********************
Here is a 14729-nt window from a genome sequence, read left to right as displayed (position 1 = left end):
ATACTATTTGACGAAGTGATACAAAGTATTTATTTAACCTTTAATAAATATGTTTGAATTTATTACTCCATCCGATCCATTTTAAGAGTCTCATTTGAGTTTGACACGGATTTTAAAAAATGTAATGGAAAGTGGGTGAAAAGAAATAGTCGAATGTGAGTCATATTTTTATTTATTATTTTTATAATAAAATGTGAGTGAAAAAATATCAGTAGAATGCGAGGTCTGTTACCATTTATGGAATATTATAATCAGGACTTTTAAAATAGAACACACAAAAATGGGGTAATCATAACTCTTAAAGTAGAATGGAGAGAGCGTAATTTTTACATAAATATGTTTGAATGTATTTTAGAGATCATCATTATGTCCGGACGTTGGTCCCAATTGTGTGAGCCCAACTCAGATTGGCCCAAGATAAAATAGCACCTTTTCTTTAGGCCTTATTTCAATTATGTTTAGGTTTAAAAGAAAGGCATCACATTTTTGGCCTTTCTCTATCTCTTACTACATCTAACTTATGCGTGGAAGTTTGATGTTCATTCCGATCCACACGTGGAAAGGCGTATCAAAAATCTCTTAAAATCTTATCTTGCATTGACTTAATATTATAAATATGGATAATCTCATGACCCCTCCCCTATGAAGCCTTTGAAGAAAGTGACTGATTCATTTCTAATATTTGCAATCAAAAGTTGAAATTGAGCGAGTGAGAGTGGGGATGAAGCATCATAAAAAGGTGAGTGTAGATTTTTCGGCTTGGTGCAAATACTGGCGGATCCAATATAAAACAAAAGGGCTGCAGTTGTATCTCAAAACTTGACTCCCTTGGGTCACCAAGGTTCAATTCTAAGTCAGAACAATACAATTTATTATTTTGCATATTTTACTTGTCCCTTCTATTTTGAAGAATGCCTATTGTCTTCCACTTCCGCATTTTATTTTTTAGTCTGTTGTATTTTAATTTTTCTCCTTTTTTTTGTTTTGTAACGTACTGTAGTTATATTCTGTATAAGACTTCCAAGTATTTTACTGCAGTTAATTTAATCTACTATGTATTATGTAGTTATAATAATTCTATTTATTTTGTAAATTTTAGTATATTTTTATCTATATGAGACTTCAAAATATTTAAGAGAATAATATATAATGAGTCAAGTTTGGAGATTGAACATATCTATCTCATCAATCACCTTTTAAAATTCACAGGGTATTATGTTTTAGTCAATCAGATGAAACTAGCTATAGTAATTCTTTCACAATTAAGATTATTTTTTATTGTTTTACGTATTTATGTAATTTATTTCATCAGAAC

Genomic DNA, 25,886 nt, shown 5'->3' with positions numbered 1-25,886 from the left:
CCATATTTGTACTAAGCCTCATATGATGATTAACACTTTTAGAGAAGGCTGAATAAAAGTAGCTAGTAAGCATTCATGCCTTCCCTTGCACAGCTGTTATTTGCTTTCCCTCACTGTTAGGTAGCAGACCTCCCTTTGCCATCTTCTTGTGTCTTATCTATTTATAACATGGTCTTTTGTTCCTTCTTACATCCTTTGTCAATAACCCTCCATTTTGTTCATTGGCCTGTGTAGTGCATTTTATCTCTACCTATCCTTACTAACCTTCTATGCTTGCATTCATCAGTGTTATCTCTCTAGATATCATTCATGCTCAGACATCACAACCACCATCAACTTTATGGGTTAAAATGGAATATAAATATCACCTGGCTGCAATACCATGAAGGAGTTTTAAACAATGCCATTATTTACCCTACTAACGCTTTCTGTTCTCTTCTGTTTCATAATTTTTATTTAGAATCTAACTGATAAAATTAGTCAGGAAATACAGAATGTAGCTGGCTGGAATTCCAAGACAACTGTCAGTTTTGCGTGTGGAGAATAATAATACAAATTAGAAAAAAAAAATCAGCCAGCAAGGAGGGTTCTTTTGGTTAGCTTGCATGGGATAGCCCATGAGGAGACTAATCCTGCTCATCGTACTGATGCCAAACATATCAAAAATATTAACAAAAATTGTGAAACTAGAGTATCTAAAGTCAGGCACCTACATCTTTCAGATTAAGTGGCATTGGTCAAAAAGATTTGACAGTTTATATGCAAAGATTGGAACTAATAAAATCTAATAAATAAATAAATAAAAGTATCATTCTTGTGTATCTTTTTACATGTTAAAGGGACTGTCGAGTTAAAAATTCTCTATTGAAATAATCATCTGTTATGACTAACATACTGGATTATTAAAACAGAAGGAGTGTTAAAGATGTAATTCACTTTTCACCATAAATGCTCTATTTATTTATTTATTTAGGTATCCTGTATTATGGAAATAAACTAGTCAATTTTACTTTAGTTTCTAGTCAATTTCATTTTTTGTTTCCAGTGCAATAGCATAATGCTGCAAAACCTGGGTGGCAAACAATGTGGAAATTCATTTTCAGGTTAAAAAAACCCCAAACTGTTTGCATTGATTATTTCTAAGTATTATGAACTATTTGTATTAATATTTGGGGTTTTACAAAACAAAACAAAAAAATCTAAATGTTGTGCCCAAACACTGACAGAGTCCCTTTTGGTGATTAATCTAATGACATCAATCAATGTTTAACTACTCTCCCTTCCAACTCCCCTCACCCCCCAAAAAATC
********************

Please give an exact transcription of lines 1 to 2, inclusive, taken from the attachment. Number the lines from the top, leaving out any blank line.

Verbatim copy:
Here is a 14729-nt window from a genome sequence, read left to right as displayed (position 1 = left end):
ATACTATTTGACGAAGTGATACAAAGTATTTATTTAACCTTTAATAAATATGTTTGAATTTATTACTCCATCCGATCCATTTTAAGAGTCTCATTTGAGTTTGACACGGATTTTAAAAAATGTAATGGAAAGTGGGTGAAAAGAAATAGTCGAATGTGAGTCATATTTTTATTTATTATTTTTATAATAAAATGTGAGTGAAAAAATATCAGTAGAATGCGAGGTCTGTTACCATTTATGGAATATTATAATCAGGACTTTTAAAATAGAACACACAAAAATGGGGTAATCATAACTCTTAAAGTAGAATGGAGAGAGCGTAATTTTTACATAAATATGTTTGAATGTATTTTAGAGATCATCATTATGTCCGGACGTTGGTCCCAATTGTGTGAGCCCAACTCAGATTGGCCCAAGATAAAATAGCACCTTTTCTTTAGGCCTTATTTCAATTATGTTTAGGTTTAAAAGAAAGGCATCACATTTTTGGCCTTTCTCTATCTCTTACTACATCTAACTTATGCGTGGAAGTTTGATGTTCATTCCGATCCACACGTGGAAAGGCGTATCAAAAATCTCTTAAAATCTTATCTTGCATTGACTTAATATTATAAATATGGATAATCTCATGACCCCTCCCCTATGAAGCCTTTGAAGAAAGTGACTGATTCATTTCTAATATTTGCAATCAAAAGTTGAAATTGAGCGAGTGAGAGTGGGGATGAAGCATCATAAAAAGGTGAGTGTAGATTTTTCGGCTTGGTGCAAATACTGGCGGATCCAATATAAAACAAAAGGGCTGCAGTTGTATCTCAAAACTTGACTCCCTTGGGTCACCAAGGTTCAATTCTAAGTCAGAACAATACAATTTATTATTTTGCATATTTTACTTGTCCCTTCTATTTTGAAGAATGCCTATTGTCTTCCACTTCCGCATTTTATTTTTTAGTCTGTTGTATTTTAATTTTTCTCCTTTTTTTTGTTTTGTAACGTACTGTAGTTATATTCTGTATAAGACTTCCAAGTATTTTACTGCAGTTAATTTAATCTACTATGTATTATGTAGTTATAATAATTCTATTTATTTTGTAAATTTTAGTATATTTTTATCTATATGAGACTTCAAAATATTTAAGAGAATAATATATAATGAGTCAAGTTTGGAGATTGAACATATCTATCTCATCAATCACCTTTTAAAATTCACAGGGTATTATGTTTTAGTCAATCAGATGAAACTAGCTATAGTAATTCTTTCACAATTAAGATTATTTTTTATTGTTTTACGTATTTATGTAATTTATTTCATCAGAAC